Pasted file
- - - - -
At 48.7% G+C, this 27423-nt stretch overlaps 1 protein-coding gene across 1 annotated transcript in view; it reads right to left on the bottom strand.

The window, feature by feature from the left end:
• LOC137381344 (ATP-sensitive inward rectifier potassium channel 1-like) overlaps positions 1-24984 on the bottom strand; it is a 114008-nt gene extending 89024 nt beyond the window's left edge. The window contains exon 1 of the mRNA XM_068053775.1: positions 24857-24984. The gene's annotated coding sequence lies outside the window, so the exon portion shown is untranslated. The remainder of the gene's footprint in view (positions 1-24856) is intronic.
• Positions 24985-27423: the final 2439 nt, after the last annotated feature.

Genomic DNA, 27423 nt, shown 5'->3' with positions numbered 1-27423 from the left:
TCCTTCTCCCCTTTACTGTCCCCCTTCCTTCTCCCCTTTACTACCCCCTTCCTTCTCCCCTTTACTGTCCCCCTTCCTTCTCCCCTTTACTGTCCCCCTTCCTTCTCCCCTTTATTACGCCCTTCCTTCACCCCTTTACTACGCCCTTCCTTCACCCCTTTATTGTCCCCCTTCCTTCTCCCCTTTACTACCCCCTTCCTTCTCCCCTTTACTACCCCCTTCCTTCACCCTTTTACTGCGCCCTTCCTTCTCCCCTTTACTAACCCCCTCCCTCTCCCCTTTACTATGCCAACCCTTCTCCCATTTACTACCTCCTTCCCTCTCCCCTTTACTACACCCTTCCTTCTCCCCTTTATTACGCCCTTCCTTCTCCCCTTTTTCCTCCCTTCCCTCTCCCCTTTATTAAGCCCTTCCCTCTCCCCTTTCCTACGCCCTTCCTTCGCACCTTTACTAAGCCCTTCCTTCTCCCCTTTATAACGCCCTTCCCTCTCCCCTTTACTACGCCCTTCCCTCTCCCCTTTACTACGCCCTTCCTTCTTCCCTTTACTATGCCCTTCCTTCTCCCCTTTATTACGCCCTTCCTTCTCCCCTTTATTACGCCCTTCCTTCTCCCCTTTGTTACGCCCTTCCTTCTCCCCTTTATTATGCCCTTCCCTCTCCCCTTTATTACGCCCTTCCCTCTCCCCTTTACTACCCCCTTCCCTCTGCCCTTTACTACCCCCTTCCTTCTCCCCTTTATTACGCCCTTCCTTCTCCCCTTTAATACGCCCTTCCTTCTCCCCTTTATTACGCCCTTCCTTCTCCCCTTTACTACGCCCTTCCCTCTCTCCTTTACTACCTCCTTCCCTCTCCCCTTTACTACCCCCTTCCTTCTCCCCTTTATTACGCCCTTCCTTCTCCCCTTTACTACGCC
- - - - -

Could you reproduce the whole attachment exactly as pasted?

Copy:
At 48.7% G+C, this 27423-nt stretch overlaps 1 protein-coding gene across 1 annotated transcript in view; it reads right to left on the bottom strand.

The window, feature by feature from the left end:
• LOC137381344 (ATP-sensitive inward rectifier potassium channel 1-like) overlaps positions 1-24984 on the bottom strand; it is a 114008-nt gene extending 89024 nt beyond the window's left edge. The window contains exon 1 of the mRNA XM_068053775.1: positions 24857-24984. The gene's annotated coding sequence lies outside the window, so the exon portion shown is untranslated. The remainder of the gene's footprint in view (positions 1-24856) is intronic.
• Positions 24985-27423: the final 2439 nt, after the last annotated feature.

Genomic DNA, 27423 nt, shown 5'->3' with positions numbered 1-27423 from the left:
TCCTTCTCCCCTTTACTGTCCCCCTTCCTTCTCCCCTTTACTACCCCCTTCCTTCTCCCCTTTACTGTCCCCCTTCCTTCTCCCCTTTACTGTCCCCCTTCCTTCTCCCCTTTATTACGCCCTTCCTTCACCCCTTTACTACGCCCTTCCTTCACCCCTTTATTGTCCCCCTTCCTTCTCCCCTTTACTACCCCCTTCCTTCTCCCCTTTACTACCCCCTTCCTTCACCCTTTTACTGCGCCCTTCCTTCTCCCCTTTACTAACCCCCTCCCTCTCCCCTTTACTATGCCAACCCTTCTCCCATTTACTACCTCCTTCCCTCTCCCCTTTACTACACCCTTCCTTCTCCCCTTTATTACGCCCTTCCTTCTCCCCTTTTTCCTCCCTTCCCTCTCCCCTTTATTAAGCCCTTCCCTCTCCCCTTTCCTACGCCCTTCCTTCGCACCTTTACTAAGCCCTTCCTTCTCCCCTTTATAACGCCCTTCCCTCTCCCCTTTACTACGCCCTTCCCTCTCCCCTTTACTACGCCCTTCCTTCTTCCCTTTACTATGCCCTTCCTTCTCCCCTTTATTACGCCCTTCCTTCTCCCCTTTATTACGCCCTTCCTTCTCCCCTTTGTTACGCCCTTCCTTCTCCCCTTTATTATGCCCTTCCCTCTCCCCTTTATTACGCCCTTCCCTCTCCCCTTTACTACCCCCTTCCCTCTGCCCTTTACTACCCCCTTCCTTCTCCCCTTTATTACGCCCTTCCTTCTCCCCTTTAATACGCCCTTCCTTCTCCCCTTTATTACGCCCTTCCTTCTCCCCTTTACTACGCCCTTCCCTCTCTCCTTTACTACCTCCTTCCCTCTCCCCTTTACTACCCCCTTCCTTCTCCCCTTTATTACGCCCTTCCTTCTCCCCTTTACTACGCC